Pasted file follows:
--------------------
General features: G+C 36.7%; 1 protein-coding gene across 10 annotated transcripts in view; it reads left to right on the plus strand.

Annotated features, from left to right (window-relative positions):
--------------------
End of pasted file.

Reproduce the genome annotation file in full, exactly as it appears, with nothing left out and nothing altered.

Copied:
General features: G+C 36.7%; 1 protein-coding gene across 10 annotated transcripts in view; it reads left to right on the plus strand.

Annotated features, from left to right (window-relative positions):